Technological demo of a laser unit with a power of 30 kW, consisting of three HEL modules with a power of 10 kW, integrated into the gun turret M610
Recently, Rheinmetall demonstrated a technological prototype of a high-power next-generation laser at its test site in Switzerland. The development of such systems, which is taking leaps and bounds, can significantly change future combat capabilities.
Rheinmetall demonstrated its achievements in HEL technology (high-energy laser) at the Oxenboden artillery range in Switzerland at the end of October 2013. Tests included “shelling” of mobile and stationary HEL prototypes of several vertical take-off UAVs, as well as targets in the form of artillery shells, mortar ammunition and unguided missiles (RAM – rocket, artillery and mortar). The effectiveness of the new system was tested not only in the fight against RAM, but also in the scenarios of fighting improvised explosive devices (IEDs) and unexploded ordnance, as well as in air defense scenarios.
The development of the HEL technology began in the 90s of the last century according to the program of the American Army Enhanced Area Air Defense System (Enhanced Area Air Defense System), which was aimed at combining kinetic and directed energy systems to combat air and RAM threats.
“It was still too early then,” said Fabian Oxner, vice president of marketing at Rheinmetall Air Defense for marketing. "During operations in Iraq and Afghanistan, this technology was not yet ready for deployment."
Threats and opportunities
Despite the fact that the ground-based version of the Phalanx short-range shipboard complex with C-RAM capabilities (interception of unguided missiles, artillery shells and mines) was deployed among the troops, the US Army closed this program. However, Rheinmetall decided to develop the HEL technology for the requirements of C-RAM and ground-based air defense systems (GBAD), based on analytical reports obtained in its early studies.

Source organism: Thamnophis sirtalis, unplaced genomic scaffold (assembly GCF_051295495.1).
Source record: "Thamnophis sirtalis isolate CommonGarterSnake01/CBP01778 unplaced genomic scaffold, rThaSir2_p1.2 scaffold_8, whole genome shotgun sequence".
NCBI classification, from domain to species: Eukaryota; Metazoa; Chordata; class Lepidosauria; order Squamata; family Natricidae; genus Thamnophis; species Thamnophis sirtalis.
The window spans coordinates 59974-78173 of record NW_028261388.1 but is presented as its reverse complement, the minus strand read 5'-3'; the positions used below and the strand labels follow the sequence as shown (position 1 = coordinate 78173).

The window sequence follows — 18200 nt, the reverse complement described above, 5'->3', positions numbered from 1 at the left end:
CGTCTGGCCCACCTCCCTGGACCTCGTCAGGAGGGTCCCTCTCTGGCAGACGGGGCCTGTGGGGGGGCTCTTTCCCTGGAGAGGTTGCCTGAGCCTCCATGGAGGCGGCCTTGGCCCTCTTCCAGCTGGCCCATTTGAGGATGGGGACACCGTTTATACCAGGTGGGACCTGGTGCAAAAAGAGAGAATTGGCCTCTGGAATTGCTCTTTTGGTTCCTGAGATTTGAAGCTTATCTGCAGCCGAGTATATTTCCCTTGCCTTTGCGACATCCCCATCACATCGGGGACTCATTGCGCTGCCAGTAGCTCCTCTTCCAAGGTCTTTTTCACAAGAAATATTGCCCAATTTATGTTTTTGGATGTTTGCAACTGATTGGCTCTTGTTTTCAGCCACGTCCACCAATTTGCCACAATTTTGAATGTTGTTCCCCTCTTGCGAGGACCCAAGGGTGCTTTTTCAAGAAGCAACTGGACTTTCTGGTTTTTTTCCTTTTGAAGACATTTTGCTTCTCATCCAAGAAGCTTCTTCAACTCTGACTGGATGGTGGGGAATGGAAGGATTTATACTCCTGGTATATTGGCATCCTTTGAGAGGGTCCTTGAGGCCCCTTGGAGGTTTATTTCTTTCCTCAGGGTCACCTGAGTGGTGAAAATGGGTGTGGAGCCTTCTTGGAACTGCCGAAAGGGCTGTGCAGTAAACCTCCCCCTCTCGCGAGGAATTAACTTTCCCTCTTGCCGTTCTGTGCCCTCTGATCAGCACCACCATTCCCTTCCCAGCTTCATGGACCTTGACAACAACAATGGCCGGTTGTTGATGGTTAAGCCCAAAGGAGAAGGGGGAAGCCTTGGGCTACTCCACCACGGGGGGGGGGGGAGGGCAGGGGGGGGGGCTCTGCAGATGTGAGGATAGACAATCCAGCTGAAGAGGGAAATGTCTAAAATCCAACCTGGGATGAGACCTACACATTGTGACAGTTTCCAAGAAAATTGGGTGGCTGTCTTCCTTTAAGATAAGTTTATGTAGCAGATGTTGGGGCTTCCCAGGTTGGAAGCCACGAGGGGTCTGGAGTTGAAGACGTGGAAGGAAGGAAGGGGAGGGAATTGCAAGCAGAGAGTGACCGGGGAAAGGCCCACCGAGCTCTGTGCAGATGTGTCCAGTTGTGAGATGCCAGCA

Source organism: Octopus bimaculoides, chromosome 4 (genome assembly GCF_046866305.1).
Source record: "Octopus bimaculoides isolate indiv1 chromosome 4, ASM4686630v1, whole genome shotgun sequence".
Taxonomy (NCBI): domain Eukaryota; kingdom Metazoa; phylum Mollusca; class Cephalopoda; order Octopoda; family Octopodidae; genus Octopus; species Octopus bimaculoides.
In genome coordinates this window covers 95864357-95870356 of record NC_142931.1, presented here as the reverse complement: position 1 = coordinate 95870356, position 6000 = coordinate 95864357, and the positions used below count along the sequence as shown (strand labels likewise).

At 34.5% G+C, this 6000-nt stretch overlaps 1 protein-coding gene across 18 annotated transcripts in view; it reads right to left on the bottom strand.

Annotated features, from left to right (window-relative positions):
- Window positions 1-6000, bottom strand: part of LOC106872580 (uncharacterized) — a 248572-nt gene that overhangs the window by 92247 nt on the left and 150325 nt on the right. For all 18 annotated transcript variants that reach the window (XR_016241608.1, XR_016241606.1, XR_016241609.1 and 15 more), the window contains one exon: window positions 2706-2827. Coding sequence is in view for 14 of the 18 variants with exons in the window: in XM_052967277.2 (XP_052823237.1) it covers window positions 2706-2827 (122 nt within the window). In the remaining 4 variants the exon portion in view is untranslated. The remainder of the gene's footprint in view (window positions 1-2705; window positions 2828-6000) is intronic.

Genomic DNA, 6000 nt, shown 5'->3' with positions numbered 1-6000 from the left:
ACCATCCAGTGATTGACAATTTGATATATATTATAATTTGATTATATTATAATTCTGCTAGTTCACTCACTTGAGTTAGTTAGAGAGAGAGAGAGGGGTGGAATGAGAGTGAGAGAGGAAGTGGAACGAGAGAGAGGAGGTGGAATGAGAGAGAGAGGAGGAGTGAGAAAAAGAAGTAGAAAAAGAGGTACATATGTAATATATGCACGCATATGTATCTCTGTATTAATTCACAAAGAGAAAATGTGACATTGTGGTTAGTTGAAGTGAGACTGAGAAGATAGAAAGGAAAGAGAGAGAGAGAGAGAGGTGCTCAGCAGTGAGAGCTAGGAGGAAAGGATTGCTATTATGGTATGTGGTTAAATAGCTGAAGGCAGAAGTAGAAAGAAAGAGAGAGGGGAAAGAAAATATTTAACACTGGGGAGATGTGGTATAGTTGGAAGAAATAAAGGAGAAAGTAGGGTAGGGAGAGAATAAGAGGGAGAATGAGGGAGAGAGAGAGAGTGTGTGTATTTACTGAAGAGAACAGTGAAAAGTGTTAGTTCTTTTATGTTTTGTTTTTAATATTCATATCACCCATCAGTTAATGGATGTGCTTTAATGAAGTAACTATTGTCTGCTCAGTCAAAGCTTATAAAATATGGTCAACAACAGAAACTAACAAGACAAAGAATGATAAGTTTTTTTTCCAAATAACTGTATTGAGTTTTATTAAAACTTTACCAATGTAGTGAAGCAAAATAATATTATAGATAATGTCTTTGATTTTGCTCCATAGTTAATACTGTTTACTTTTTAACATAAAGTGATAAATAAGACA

Mr. Oxner mentioned the Australian study of GBAD's capabilities from 2008 of the year, which identifies various threat scenarios, the most difficult of which is to protect an airfield located deep in its territory from various types of air attacks, including UAVs. In addition, the NATO study 2012 of the year (NIAG SG-170), which is yet to be published, described in detail the “destruction of slow and low-flying small GBAD airborne threats” and emphasized the threat of the UAV, based on the analysis of a set of scenarios, including terrorist attacks.
In 2010, Rheinmetall installed a HEL prototype with an 5 kW power to the Mantis C-RAM platform, then 2011 produced a 10-kW laser technology demonstrator consisting of two 5-kW laser modules in a Skyshield turret connected to a Skyguard XNUM sensor unit.
In 2012, two more technological prototypes were made with the power of 20 kW and 30 kW beams. Accordingly, five high-power 10 kW lasers provided the total power of these two 50 kW units. In a series of tests carried out at the end of the same year, the demo successfully cut a steel beam 15 mm thick at a distance of 1 km, successfully detected, tracked and destroyed a UAV at a distance of 2 km, and also destroyed a steel ball with a diameter of 82 mm (mortar shell imitation) flying at a speed of 50 m / s.
During the last test in October, Rheinmetall showed three different machines equipped with HEL actuators: a GTN BoxX 88 laser (Mobile HEL Effector Wheel XX) was installed on the GTK Boxer 5xNNMX; 10 kW laser facility (Mobile HEL Effector Track V) was installed on tracked BTR M1; and the 113-kW HEL installation in a container (Mobile HEL Effector Container L), consisting of two 20-kW HEL elements, was installed on the Tatra 10xXNNXX truck chassis.